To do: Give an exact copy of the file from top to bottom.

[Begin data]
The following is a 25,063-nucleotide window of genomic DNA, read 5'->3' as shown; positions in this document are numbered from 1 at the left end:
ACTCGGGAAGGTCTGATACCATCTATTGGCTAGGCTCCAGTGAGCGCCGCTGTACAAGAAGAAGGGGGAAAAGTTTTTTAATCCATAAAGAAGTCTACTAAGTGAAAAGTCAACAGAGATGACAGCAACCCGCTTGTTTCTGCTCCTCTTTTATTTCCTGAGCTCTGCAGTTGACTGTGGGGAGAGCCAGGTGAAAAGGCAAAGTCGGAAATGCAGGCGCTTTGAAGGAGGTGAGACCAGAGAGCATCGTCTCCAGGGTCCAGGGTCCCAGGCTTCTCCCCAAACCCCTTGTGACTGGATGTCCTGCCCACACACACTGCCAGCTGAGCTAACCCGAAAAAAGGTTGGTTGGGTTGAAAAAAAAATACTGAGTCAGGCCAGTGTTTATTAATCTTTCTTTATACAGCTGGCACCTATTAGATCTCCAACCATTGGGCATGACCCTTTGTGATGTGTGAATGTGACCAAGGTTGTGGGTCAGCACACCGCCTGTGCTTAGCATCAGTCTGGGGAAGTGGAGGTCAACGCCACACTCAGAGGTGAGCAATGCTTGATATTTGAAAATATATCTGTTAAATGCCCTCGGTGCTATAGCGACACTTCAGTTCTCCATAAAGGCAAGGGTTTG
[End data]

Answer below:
The following is a 25,063-nucleotide window of genomic DNA, read 5'->3' as shown; positions in this document are numbered from 1 at the left end:
ACTCGGGAAGGTCTGATACCATCTATTGGCTAGGCTCCAGTGAGCGCCGCTGTACAAGAAGAAGGGGGAAAAGTTTTTTAATCCATAAAGAAGTCTACTAAGTGAAAAGTCAACAGAGATGACAGCAACCCGCTTGTTTCTGCTCCTCTTTTATTTCCTGAGCTCTGCAGTTGACTGTGGGGAGAGCCAGGTGAAAAGGCAAAGTCGGAAATGCAGGCGCTTTGAAGGAGGTGAGACCAGAGAGCATCGTCTCCAGGGTCCAGGGTCCCAGGCTTCTCCCCAAACCCCTTGTGACTGGATGTCCTGCCCACACACACTGCCAGCTGAGCTAACCCGAAAAAAGGTTGGTTGGGTTGAAAAAAAAATACTGAGTCAGGCCAGTGTTTATTAATCTTTCTTTATACAGCTGGCACCTATTAGATCTCCAACCATTGGGCATGACCCTTTGTGATGTGTGAATGTGACCAAGGTTGTGGGTCAGCACACCGCCTGTGCTTAGCATCAGTCTGGGGAAGTGGAGGTCAACGCCACACTCAGAGGTGAGCAATGCTTGATATTTGAAAATATATCTGTTAAATGCCCTCGGTGCTATAGCGACACTTCAGTTCTCCATAAAGGCAAGGGTTTG